A well-composed picture of your meal could someday be the key to eating healthier.
image via (cc) flickr user bittermelon
We may be on the cusp of a culinary revolution. No, not in terms of how we prepare, cook, and eat our meals. Not even in terms of local sourcing, or ethical farming conditions.
I’m talking about food photography.
During a session titled “Semantic Image Segmentation Using Deep Learning & Graphical Models” at RE.WORK’s recent Deep Learning Summit in Boston, Google researcher Kevin Murphy presented a tantalizing glimpse at what might be the future of Instagrammed brunches: Artificial intelligence calorie-counting.
The experimental system, dubbed “Im2Calories,” relies on a combination of sophisticated pixel analysis, software, and the search giant’s deep library of data. The result is an app that can, ostensibly, scan a photo of food and determine not only what it is, but how much of it there is. Using that data, Im2Calories can then extrapolate a rough calorie estimate of everything you’re about to eat. The more the system is used, the more accurate it gets as its database fills with newer, more varied food imagery. Practically speaking, Im2Calories’s technology will remove manual input and guesswork from health-tracking software, instead allowing users to simply snap a picture of their meal, adjust as necessary (the program is still very much experimental), and let that image fill in the requisite data itself.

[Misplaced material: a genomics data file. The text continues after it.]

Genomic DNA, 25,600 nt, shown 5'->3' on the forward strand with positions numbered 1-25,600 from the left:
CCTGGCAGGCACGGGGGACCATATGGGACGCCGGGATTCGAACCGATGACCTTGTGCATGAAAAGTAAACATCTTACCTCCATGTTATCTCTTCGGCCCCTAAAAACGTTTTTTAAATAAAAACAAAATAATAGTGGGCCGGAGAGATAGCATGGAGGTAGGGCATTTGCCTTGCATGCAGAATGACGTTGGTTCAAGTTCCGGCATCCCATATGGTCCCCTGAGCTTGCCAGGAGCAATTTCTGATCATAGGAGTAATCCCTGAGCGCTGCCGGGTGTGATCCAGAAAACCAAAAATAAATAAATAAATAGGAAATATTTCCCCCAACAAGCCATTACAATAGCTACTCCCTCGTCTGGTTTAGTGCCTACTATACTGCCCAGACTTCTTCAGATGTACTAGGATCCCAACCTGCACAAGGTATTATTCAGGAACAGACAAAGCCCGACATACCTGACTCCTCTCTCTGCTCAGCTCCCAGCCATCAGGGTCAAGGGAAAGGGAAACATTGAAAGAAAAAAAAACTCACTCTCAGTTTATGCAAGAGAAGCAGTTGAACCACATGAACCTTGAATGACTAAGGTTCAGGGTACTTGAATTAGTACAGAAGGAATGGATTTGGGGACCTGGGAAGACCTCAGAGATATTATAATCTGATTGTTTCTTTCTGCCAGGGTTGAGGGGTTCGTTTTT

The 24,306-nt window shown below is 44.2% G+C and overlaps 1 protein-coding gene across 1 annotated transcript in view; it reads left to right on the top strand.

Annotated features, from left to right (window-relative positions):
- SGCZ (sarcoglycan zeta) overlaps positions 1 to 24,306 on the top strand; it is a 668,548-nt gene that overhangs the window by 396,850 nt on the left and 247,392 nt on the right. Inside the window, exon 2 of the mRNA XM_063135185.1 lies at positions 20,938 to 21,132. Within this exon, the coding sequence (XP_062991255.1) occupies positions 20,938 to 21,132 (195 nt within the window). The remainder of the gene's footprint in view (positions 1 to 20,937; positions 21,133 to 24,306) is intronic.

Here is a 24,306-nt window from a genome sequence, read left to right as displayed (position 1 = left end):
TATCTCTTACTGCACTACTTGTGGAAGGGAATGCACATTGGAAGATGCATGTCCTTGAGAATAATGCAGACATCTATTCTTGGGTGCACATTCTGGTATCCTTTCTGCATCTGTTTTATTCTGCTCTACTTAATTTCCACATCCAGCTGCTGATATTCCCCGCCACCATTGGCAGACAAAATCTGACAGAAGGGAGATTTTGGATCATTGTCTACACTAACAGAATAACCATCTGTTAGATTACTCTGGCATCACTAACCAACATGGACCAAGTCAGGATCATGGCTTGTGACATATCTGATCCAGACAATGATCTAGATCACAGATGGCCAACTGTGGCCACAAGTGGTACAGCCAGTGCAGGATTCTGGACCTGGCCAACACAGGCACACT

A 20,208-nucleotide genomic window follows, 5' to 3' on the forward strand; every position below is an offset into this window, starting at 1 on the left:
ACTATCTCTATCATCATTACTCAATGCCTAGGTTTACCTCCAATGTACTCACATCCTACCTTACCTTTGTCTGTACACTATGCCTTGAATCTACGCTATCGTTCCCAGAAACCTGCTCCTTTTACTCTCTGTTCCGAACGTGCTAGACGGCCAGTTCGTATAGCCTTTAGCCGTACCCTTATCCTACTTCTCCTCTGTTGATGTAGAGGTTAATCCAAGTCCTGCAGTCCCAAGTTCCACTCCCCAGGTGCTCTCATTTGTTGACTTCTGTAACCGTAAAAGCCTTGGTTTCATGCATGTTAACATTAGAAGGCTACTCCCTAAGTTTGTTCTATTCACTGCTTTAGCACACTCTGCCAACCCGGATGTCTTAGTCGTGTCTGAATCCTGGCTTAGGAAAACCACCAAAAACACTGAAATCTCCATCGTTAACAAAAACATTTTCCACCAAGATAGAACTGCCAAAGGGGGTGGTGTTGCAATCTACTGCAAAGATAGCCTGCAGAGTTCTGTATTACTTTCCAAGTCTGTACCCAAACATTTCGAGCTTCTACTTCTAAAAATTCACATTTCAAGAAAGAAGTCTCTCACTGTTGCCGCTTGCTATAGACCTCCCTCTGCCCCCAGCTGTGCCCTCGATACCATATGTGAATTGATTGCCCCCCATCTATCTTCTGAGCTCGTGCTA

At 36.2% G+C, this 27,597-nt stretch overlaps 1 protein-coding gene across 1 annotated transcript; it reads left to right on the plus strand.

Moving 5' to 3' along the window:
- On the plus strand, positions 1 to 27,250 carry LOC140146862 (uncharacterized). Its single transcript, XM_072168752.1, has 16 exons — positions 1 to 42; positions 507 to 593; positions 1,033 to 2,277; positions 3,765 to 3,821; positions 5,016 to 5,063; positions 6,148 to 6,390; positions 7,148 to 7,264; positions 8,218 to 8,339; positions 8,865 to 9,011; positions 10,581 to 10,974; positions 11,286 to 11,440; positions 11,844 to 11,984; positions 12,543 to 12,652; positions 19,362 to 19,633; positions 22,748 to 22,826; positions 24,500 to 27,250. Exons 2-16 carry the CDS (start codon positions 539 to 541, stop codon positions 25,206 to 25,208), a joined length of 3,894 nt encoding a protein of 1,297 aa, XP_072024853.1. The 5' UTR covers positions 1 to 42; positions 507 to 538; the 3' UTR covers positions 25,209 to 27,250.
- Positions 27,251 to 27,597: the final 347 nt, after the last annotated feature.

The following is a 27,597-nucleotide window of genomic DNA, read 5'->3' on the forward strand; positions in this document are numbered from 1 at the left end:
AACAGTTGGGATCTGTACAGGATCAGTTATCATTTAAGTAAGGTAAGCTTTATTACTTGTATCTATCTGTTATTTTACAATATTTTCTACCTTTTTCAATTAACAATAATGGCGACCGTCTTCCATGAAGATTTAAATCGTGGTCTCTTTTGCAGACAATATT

Google doesn’t necessarily have the best track record when it comes to lifestyle products and services (think: Google Glass, Google Plus, Google Wave, etc), but having recently submitted a patent for the technology behind Im2Calories, the company could theoretically find themselves the only game in town when it comes to the commercial application of this type of auto-analysis tech. Medical Daily points out that, in its current stage, Im2Calories works best with low-res images (which are easier to analyze, pixel-wise) although Google plans to expand the technology to accommodate higher resolution photographs.
And food is just the beginning. As Murphy explained to Popular Science:
“If we can do this for food, that's just the killer app. Suppose we did street scene analysis. We don't want to just say there are cars in this intersection. That's boring. We want to do things like localize cars, count the cars, get attributes of the cars, which way are they facing. Then we can do things like traffic scene analysis, predict where the most likely parking spot is. And since this is all learned from data, the technology is the same, you just change the data.”
For the time being, Im2Calories seems to still be in the experimental “we may never actually see it in the wild” stage. Still, if it—or something like it—makes it to market, high-res food porn could one day become an indispensable tool for healthy eating.
[via medical daily]